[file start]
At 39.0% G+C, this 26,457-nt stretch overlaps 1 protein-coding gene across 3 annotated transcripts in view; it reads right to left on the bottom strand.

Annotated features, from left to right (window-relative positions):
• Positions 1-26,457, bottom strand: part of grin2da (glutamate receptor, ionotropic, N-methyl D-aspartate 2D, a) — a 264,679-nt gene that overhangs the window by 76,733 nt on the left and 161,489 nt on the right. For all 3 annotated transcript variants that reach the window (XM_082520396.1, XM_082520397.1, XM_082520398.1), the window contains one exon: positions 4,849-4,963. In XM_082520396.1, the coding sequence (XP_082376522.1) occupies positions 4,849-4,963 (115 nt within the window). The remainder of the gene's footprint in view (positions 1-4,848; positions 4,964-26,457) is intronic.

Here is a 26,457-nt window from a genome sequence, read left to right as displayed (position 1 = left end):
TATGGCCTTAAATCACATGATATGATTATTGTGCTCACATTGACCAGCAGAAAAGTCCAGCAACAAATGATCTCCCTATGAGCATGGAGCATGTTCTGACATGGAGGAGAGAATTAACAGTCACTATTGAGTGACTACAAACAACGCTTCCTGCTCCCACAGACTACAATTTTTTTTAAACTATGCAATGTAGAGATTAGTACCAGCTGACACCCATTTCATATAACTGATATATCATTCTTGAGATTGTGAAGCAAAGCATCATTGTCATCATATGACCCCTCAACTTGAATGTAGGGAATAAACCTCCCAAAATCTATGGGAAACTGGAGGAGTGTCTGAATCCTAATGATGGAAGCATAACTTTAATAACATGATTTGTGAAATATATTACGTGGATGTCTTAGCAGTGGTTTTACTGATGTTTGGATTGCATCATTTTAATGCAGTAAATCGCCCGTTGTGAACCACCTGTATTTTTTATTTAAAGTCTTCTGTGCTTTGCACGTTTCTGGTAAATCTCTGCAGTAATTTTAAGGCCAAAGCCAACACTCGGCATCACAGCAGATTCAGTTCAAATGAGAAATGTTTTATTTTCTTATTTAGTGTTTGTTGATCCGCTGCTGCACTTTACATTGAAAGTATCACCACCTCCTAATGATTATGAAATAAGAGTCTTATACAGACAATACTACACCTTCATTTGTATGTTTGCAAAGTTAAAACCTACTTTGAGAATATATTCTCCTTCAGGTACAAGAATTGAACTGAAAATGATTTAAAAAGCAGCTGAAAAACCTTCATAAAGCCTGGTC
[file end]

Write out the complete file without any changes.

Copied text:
At 39.0% G+C, this 26,457-nt stretch overlaps 1 protein-coding gene across 3 annotated transcripts in view; it reads right to left on the bottom strand.

Annotated features, from left to right (window-relative positions):
• Positions 1-26,457, bottom strand: part of grin2da (glutamate receptor, ionotropic, N-methyl D-aspartate 2D, a) — a 264,679-nt gene that overhangs the window by 76,733 nt on the left and 161,489 nt on the right. For all 3 annotated transcript variants that reach the window (XM_082520396.1, XM_082520397.1, XM_082520398.1), the window contains one exon: positions 4,849-4,963. In XM_082520396.1, the coding sequence (XP_082376522.1) occupies positions 4,849-4,963 (115 nt within the window). The remainder of the gene's footprint in view (positions 1-4,848; positions 4,964-26,457) is intronic.

Here is a 26,457-nt window from a genome sequence, read left to right as displayed (position 1 = left end):
TATGGCCTTAAATCACATGATATGATTATTGTGCTCACATTGACCAGCAGAAAAGTCCAGCAACAAATGATCTCCCTATGAGCATGGAGCATGTTCTGACATGGAGGAGAGAATTAACAGTCACTATTGAGTGACTACAAACAACGCTTCCTGCTCCCACAGACTACAATTTTTTTTAAACTATGCAATGTAGAGATTAGTACCAGCTGACACCCATTTCATATAACTGATATATCATTCTTGAGATTGTGAAGCAAAGCATCATTGTCATCATATGACCCCTCAACTTGAATGTAGGGAATAAACCTCCCAAAATCTATGGGAAACTGGAGGAGTGTCTGAATCCTAATGATGGAAGCATAACTTTAATAACATGATTTGTGAAATATATTACGTGGATGTCTTAGCAGTGGTTTTACTGATGTTTGGATTGCATCATTTTAATGCAGTAAATCGCCCGTTGTGAACCACCTGTATTTTTTATTTAAAGTCTTCTGTGCTTTGCACGTTTCTGGTAAATCTCTGCAGTAATTTTAAGGCCAAAGCCAACACTCGGCATCACAGCAGATTCAGTTCAAATGAGAAATGTTTTATTTTCTTATTTAGTGTTTGTTGATCCGCTGCTGCACTTTACATTGAAAGTATCACCACCTCCTAATGATTATGAAATAAGAGTCTTATACAGACAATACTACACCTTCATTTGTATGTTTGCAAAGTTAAAACCTACTTTGAGAATATATTCTCCTTCAGGTACAAGAATTGAACTGAAAATGATTTAAAAAGCAGCTGAAAAACCTTCATAAAGCCTGGTC